Our Process

Our candle making process is simple because that’s the way it should be. We are committed to producing our own raw ingredients when possible and/or sourcing them from other local small businesses. While much of the commercialized world today has decided to go the way of outsourcing both labor and material, we at the Ambrosian Candle Co. have decided to bring back the cottage economy by keeping bees and crafting candles ourselves on our homestead to create the highest quality pure beeswax candle on the market.

Working with our hands and with the natural world is something we love doing. It’s easy to get caught up in the demands of the digital world today - so we took a few steps back. We learned the art of beekeeping and candle making over 10 years ago from “old-timers” in the area and have really fallen in love. While the twenty-first century has been all about rapid production, we have turned down the dial. Every single candle we make is made with careful attention to detail, one at a time. 

From Farm To Flame: The Process

  1. First, our 800 colonies of bees are kept throughout Northwest Florida’s natural landscape near wetlands, on Gallberry Flats and in upland Tulip Poplar groves. Our bees are free to roam and collect nectar and pollen year round but most of the beeswax is built in 6-8months every year while the flowers are at peak bloom. At times we also move the bees on our trusty “Bee-Bus” (I.e. flatbed pick-up truck) to niche micro climates where the White Tupelo Gum grows (and produce the world famous Tupelo Honey when the weather cooperates).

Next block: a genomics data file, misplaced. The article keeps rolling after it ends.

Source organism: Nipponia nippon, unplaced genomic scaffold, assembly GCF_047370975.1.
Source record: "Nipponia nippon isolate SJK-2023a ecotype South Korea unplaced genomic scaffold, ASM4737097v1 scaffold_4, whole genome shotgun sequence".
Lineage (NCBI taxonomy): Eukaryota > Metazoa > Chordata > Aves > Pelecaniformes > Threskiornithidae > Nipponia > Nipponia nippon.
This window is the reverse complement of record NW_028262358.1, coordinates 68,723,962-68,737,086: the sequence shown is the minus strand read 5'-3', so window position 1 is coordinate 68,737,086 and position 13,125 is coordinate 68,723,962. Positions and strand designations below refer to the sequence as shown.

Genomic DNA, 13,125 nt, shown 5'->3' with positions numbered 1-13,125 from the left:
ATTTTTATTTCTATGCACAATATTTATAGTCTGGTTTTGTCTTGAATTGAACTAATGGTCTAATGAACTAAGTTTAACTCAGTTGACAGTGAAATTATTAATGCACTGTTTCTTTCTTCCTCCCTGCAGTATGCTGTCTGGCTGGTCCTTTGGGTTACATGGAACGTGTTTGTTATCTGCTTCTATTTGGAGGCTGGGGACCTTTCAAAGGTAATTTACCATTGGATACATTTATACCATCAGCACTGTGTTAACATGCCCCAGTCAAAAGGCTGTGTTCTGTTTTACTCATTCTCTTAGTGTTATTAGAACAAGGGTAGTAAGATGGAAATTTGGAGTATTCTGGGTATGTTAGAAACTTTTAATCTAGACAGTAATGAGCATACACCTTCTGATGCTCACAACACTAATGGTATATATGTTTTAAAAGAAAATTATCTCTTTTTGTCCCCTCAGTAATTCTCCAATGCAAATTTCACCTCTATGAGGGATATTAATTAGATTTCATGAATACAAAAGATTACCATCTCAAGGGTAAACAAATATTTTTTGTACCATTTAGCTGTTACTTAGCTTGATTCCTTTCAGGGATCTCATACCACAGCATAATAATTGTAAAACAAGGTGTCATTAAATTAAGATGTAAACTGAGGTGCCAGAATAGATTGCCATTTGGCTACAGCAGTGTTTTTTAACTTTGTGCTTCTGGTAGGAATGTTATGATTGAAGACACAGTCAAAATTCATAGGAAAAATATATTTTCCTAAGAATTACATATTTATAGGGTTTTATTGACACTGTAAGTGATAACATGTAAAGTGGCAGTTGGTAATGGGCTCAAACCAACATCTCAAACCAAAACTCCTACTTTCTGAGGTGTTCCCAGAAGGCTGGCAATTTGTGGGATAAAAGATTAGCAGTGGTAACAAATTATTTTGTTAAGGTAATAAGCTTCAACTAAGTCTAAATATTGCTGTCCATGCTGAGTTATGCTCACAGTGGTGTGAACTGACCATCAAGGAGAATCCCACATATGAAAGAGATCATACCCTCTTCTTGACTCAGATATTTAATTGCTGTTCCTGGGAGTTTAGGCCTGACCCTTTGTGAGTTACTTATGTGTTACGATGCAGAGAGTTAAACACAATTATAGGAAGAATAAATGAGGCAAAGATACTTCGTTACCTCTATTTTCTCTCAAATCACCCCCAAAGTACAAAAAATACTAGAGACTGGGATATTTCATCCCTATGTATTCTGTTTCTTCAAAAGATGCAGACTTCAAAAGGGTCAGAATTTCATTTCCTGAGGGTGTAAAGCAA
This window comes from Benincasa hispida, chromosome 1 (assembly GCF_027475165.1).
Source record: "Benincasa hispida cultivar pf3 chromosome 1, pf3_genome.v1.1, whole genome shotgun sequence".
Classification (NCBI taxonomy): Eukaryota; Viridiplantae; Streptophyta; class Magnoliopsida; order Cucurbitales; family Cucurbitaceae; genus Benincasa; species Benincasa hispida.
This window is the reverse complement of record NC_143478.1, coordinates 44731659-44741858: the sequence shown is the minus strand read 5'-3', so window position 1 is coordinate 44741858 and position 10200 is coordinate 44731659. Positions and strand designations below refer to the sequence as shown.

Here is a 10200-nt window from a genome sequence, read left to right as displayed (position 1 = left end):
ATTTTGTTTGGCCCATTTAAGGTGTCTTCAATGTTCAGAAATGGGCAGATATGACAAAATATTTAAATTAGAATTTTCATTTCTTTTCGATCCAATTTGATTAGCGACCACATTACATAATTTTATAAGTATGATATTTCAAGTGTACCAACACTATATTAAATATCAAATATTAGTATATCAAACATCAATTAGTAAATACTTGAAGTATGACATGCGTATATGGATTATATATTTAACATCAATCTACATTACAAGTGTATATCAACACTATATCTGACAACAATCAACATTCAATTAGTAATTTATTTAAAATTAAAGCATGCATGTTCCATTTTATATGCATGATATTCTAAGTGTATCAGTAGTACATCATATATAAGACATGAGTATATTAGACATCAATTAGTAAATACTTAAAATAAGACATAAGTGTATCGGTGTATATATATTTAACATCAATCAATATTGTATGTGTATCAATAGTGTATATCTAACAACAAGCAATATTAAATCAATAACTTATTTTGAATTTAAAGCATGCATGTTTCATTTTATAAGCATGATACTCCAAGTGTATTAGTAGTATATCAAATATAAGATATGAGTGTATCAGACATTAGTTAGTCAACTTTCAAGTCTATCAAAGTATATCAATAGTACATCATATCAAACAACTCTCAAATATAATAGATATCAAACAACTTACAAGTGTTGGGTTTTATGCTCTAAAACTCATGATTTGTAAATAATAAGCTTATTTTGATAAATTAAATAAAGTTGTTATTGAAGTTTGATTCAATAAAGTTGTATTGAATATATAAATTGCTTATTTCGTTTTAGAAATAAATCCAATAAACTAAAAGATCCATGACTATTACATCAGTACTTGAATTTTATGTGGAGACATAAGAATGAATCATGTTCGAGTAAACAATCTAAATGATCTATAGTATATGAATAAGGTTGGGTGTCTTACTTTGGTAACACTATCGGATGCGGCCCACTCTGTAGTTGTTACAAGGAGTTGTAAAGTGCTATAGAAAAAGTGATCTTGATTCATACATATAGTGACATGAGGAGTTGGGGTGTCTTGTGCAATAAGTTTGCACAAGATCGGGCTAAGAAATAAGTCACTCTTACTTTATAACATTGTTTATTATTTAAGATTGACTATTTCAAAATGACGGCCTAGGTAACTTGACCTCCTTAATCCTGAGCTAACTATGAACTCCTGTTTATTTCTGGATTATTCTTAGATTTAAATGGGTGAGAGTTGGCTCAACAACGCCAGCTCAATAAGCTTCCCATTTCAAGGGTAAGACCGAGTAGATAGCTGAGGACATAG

2. Next as bees bring in nectar, they begin building beeswax on removable frames in our bee boxes. They fill the wax cells with nectar to store for later use or harvest and once the nectar has “ripened” to 17% water via evaporation from thousands of fanning wings they begin capping the combs with wax.

  3. After inspection in seeing the boxes are full and capped, the beekeepers (my son and I) bring the boxes (without the bees) back to our “honey house” where the frames are scraped with a knife and then the honey is spun out in our honey slinger (extractor) using centrifugal force.